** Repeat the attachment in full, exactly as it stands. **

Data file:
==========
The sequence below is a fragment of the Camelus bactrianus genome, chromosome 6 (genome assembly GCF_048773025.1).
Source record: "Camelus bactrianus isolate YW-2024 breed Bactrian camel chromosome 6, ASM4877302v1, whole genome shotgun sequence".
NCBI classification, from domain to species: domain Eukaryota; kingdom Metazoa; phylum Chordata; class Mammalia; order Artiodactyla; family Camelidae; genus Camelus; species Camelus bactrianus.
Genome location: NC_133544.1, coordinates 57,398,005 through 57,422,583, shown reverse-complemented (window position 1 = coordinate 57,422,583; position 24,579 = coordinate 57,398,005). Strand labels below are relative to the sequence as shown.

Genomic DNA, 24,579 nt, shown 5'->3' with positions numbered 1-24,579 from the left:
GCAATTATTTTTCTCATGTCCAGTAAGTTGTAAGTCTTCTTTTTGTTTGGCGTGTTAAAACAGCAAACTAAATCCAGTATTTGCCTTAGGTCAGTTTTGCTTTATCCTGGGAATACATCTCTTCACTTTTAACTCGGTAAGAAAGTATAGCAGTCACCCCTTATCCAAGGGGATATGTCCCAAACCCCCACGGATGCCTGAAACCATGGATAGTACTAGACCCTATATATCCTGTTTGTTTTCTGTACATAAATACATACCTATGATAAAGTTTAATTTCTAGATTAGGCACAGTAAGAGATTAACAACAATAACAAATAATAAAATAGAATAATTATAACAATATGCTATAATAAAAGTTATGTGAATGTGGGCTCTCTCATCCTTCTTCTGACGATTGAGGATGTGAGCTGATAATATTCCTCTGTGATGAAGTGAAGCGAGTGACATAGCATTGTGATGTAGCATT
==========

The sequence below is a fragment of the Camelus bactrianus genome, chromosome 6 (genome assembly GCF_048773025.1).
Source record: "Camelus bactrianus isolate YW-2024 breed Bactrian camel chromosome 6, ASM4877302v1, whole genome shotgun sequence".
NCBI classification, from domain to species: domain Eukaryota; kingdom Metazoa; phylum Chordata; class Mammalia; order Artiodactyla; family Camelidae; genus Camelus; species Camelus bactrianus.
Genome location: NC_133544.1, coordinates 57,398,005 through 57,422,583, shown reverse-complemented (window position 1 = coordinate 57,422,583; position 24,579 = coordinate 57,398,005). Strand labels below are relative to the sequence as shown.

Genomic DNA, 24,579 nt, shown 5'->3' with positions numbered 1-24,579 from the left:
GCAATTATTTTTCTCATGTCCAGTAAGTTGTAAGTCTTCTTTTTGTTTGGCGTGTTAAAACAGCAAACTAAATCCAGTATTTGCCTTAGGTCAGTTTTGCTTTATCCTGGGAATACATCTCTTCACTTTTAACTCGGTAAGAAAGTATAGCAGTCACCCCTTATCCAAGGGGATATGTCCCAAACCCCCACGGATGCCTGAAACCATGGATAGTACTAGACCCTATATATCCTGTTTGTTTTCTGTACATAAATACATACCTATGATAAAGTTTAATTTCTAGATTAGGCACAGTAAGAGATTAACAACAATAACAAATAATAAAATAGAATAATTATAACAATATGCTATAATAAAAGTTATGTGAATGTGGGCTCTCTCATCCTTCTTCTGACGATTGAGGATGTGAGCTGATAATATTCCTCTGTGATGAAGTGAAGCGAGTGACATAGCATTGTGATGTAGCATT